Playing God, The Lust for Power – Part 4

By: Dave Hunt; ©2003
The serpent in the Garden of Eden promised Adam and Eve they could be like God. Mormons are taught that they can BE gods. Is there a connection here that goes beyond the obvious?

Playing God, The Lust for Power—Part 4

Following the Serpent

The serpent’s promise of godhood to Eve is the foundation of occultism, paganism, Hinduism, and the New Age movement. The January 1931 edition of The Occult Digest: A Magazine for Everybody contained an article titled “Awakening the Divine Self.” Readers were assured, “Within you is every power of the universe—all love, all wisdom, all life.” The magazine referred to this power as “serpent power,” which indeed it is.

The same lie is a major theme running through much science fiction. Gene Roddenberry, the now-deceased creator of the Star Trek movies and TV series, was “brought up in a Baptist household… went to a Baptist young people’s Christian Association… [but] spoke negatively about all religions, especially Christian [ity].” Roddenberry was convinced “that the human race is an infant God… [and] that he was God.”[1]

Nowhere is the serpent’s lie professed more openly or honored more highly than in Mormonism. From the pulpit of the Mormon Tabernacle in Salt Lake City on June 8, 1873, Mormon leader Brigham Young declared: “The devil told [Eve] the truth [about godhood]… I do not blame Mother Eve. I would not have had her miss eating the forbidden fruit for anything in the world….”[2] In apparent agreement, psychologist Rollo May called Eve’s sin felix culpa, or “fortunate fall.”[3]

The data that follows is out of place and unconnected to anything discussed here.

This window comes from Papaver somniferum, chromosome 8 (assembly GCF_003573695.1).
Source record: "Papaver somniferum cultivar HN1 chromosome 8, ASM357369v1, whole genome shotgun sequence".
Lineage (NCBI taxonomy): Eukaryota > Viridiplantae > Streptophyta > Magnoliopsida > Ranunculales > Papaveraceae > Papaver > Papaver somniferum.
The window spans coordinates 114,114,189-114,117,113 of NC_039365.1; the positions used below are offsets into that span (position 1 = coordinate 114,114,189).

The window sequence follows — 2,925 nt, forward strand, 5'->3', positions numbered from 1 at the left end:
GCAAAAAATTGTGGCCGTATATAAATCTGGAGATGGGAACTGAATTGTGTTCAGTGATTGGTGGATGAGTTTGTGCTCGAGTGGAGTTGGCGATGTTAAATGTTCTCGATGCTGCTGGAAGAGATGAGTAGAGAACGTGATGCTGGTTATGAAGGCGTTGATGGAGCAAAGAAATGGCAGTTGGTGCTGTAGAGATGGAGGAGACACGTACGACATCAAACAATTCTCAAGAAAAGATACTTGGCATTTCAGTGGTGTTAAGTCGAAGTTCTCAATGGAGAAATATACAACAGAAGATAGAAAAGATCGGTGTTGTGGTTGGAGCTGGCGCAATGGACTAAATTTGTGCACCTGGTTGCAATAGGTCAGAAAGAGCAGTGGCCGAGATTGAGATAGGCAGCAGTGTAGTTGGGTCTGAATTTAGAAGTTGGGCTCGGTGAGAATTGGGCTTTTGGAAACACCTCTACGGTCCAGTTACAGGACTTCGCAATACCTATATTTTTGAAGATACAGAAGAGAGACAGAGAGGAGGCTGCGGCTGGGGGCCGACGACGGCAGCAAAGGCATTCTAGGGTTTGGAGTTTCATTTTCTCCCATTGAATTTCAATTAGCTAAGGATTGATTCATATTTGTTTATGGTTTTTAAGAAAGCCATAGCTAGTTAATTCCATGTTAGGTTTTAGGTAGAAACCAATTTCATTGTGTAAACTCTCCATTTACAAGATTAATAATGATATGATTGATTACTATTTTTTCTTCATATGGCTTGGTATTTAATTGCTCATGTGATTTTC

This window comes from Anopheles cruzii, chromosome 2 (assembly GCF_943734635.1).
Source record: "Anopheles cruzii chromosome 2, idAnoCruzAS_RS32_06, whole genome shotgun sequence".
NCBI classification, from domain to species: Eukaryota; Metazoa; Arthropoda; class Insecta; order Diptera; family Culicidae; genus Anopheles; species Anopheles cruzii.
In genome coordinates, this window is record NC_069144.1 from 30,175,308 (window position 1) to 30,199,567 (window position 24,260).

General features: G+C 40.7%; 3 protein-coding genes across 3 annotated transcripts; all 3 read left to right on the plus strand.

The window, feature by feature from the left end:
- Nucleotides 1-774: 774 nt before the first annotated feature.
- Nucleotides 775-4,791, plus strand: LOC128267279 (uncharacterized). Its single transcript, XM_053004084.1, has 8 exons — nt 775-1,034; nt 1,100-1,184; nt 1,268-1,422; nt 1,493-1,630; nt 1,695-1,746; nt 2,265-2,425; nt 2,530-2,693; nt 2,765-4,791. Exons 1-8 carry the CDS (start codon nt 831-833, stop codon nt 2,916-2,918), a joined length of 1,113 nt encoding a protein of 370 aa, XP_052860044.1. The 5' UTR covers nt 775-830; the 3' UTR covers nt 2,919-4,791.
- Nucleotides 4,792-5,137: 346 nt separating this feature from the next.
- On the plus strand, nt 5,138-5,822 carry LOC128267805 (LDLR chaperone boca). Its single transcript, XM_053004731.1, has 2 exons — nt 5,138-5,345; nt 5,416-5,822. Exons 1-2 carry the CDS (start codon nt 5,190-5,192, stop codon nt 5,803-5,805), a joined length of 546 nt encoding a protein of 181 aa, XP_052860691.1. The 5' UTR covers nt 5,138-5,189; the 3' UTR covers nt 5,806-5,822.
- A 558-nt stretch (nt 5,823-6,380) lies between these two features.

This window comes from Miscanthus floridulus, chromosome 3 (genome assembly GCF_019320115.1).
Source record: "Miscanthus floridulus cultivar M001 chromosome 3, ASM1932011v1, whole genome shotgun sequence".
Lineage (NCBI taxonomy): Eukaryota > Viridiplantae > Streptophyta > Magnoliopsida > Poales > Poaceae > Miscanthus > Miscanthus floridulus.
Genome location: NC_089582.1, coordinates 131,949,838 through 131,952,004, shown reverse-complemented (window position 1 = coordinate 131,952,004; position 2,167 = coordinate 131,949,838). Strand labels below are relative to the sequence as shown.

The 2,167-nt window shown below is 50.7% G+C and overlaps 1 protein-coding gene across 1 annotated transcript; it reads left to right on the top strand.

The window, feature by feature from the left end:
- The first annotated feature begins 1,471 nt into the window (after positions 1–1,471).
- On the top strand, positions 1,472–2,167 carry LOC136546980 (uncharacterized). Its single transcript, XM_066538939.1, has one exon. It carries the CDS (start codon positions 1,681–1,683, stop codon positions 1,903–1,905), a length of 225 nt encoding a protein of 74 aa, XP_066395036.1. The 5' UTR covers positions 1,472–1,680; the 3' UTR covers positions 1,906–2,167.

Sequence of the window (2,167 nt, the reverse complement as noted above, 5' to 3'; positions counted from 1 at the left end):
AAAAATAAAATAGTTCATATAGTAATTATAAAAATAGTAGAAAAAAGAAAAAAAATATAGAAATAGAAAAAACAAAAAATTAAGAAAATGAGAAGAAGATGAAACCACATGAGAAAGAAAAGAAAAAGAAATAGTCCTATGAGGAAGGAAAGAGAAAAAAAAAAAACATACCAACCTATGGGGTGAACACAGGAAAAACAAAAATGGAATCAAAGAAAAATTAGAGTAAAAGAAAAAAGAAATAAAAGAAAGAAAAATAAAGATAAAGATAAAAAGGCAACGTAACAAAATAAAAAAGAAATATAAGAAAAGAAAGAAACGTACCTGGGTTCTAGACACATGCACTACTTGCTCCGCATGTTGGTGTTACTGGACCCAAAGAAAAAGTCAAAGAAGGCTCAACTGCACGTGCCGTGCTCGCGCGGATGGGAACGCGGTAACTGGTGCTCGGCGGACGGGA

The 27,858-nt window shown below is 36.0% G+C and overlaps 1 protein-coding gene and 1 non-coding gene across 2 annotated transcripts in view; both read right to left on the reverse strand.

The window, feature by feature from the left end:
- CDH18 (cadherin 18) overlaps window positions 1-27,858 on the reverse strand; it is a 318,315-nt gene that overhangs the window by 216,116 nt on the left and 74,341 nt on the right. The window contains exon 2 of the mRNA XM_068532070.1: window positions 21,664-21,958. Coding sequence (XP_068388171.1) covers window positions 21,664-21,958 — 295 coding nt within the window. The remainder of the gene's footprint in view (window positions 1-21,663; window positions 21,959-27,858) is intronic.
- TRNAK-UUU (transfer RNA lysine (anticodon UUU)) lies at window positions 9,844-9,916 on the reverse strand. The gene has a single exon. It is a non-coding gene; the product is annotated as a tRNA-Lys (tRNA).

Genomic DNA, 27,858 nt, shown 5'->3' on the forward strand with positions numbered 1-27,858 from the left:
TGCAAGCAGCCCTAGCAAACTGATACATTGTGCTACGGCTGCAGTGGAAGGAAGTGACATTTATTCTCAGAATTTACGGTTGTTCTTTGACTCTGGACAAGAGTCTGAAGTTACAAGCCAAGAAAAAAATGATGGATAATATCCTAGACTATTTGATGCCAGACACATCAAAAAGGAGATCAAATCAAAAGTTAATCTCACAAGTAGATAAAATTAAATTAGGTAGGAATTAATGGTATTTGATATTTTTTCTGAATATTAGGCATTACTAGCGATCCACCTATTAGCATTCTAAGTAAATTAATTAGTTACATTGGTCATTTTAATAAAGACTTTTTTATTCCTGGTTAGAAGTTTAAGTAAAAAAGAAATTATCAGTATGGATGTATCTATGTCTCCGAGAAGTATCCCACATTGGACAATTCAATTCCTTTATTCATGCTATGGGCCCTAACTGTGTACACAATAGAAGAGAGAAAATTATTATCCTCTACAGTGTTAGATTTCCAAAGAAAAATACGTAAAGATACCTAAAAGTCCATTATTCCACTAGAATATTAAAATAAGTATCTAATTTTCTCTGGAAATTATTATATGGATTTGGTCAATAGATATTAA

Joseph Smith founded his cult upon the delusionary aspiration after godhood. Smith taught that matter and intelligence have always existed and the ascent to godhood has been pursued forever. There must, therefore, be an infinite number of gods in Mormonism, though Mormons claim they only deal with “the God of this world”—which, incidentally, is how the Bible refers to Satan (2 Corinthians 4:4). The secret rituals in Mormon temples are the first step for Mormon males in following their gods on this long road to “exaltation.”

Recently deceased Mormon President Spencer W. Kimball said that Christ has given Mormons “a code of laws and commandments whereby we might attain perfection and, eventually, Godhood….”[4] How long is “eventually”? Joseph Smith indicated it could take eons of time:

When you climb a ladder, you must begin at the bottom and ascend step by step until you arrive at the top; and so it is with the principles of the Gospel; you must begin with the first, and go on until you learn all the principles of exaltation [to godhood].
But it will be a great while after you have passed through the vail [of death] before you will have learned them all.[5]

Mormonism had the approval of Norman Vincent Peale, who was the keynote speaker at President Kimball’s 85th birthday celebration in 1980. He called the Mormon leaders “men of God… [who] are doing God’s work… by their fruits ye shall know them….” Because Kimball was “so deeply spiritual,” Peale asked him, “Will you bless me?”[6]